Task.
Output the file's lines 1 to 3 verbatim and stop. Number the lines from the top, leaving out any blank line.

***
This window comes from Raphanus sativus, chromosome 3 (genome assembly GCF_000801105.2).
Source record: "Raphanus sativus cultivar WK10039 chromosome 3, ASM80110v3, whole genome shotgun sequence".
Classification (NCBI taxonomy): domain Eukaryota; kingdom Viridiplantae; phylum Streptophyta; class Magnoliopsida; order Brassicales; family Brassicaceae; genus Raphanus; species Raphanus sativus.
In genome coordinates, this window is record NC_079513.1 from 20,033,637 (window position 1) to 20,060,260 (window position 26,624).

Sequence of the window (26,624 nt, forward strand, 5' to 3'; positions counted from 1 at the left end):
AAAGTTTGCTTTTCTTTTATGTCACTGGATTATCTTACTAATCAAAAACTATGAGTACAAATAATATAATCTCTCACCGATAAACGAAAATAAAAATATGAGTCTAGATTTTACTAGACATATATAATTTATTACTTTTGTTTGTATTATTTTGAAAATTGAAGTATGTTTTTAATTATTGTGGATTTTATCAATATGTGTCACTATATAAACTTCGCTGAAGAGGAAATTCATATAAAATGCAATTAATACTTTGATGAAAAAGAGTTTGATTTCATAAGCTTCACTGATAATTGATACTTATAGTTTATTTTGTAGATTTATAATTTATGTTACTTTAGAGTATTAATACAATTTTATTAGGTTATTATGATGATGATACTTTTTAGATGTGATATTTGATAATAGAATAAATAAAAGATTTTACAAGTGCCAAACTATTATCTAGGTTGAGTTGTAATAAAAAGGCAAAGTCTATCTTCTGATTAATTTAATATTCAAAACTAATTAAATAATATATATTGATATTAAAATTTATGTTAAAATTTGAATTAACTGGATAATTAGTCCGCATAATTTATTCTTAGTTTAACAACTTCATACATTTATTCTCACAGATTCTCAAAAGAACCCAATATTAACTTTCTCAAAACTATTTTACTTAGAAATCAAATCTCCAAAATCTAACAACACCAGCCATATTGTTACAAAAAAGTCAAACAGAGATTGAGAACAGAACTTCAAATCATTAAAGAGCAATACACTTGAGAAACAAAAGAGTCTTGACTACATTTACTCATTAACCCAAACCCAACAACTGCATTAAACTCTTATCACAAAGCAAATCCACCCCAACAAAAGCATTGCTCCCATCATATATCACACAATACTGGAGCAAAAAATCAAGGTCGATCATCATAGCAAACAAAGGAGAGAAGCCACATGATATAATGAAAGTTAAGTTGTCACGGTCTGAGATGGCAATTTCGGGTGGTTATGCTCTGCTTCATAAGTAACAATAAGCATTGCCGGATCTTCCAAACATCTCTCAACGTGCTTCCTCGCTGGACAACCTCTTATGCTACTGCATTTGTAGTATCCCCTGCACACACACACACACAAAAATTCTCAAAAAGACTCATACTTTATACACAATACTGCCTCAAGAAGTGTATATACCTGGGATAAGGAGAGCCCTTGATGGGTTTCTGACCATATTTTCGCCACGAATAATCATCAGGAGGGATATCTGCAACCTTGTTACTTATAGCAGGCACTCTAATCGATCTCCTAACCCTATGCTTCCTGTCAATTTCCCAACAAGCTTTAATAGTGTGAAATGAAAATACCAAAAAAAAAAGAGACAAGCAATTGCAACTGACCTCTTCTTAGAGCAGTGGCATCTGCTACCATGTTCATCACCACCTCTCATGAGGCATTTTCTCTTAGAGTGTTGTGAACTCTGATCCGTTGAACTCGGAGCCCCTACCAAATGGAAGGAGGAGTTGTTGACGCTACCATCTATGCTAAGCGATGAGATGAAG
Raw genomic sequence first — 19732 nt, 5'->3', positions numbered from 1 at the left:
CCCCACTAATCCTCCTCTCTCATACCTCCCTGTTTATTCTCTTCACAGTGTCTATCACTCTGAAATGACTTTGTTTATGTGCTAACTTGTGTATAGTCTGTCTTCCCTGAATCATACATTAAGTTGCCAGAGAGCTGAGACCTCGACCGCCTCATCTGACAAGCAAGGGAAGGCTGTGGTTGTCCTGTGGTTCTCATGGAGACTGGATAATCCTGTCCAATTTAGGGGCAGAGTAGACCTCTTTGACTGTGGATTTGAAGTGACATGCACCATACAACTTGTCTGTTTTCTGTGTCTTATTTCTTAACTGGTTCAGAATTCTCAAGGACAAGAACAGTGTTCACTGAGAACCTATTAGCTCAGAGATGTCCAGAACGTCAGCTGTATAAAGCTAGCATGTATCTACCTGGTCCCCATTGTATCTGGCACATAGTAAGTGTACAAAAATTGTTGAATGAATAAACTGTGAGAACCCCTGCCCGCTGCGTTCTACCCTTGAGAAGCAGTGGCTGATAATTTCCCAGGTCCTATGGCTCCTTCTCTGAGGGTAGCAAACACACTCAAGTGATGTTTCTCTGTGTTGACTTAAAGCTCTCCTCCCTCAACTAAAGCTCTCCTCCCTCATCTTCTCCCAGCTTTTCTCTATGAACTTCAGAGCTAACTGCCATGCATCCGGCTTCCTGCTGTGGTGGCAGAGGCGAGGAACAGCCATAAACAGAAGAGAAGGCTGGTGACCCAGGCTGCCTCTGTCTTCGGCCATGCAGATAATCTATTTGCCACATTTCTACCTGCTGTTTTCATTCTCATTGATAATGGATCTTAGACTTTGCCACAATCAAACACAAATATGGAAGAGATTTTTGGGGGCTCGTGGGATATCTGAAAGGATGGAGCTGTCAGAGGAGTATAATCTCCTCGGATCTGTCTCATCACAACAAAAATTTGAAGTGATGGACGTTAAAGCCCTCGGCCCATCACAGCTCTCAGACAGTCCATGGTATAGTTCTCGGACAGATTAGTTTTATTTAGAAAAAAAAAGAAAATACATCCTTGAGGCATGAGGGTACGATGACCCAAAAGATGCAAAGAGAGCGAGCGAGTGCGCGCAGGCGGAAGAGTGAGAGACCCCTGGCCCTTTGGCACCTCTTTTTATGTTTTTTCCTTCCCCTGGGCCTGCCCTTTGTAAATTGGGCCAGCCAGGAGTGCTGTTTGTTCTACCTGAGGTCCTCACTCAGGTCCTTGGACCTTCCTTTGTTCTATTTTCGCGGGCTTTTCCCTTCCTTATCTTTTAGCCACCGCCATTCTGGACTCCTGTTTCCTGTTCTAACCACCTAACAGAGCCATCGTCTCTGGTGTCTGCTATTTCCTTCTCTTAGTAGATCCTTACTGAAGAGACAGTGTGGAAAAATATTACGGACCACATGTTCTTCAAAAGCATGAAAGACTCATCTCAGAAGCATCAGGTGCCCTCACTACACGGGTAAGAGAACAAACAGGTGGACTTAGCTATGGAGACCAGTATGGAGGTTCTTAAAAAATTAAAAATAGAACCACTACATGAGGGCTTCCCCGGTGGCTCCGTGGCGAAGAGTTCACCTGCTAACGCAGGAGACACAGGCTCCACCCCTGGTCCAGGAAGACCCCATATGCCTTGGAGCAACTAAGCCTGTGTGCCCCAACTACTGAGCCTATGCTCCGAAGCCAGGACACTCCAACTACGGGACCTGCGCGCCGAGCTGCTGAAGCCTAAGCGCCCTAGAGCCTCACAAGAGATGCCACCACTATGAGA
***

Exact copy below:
This window comes from Raphanus sativus, chromosome 3 (genome assembly GCF_000801105.2).
Source record: "Raphanus sativus cultivar WK10039 chromosome 3, ASM80110v3, whole genome shotgun sequence".
Classification (NCBI taxonomy): domain Eukaryota; kingdom Viridiplantae; phylum Streptophyta; class Magnoliopsida; order Brassicales; family Brassicaceae; genus Raphanus; species Raphanus sativus.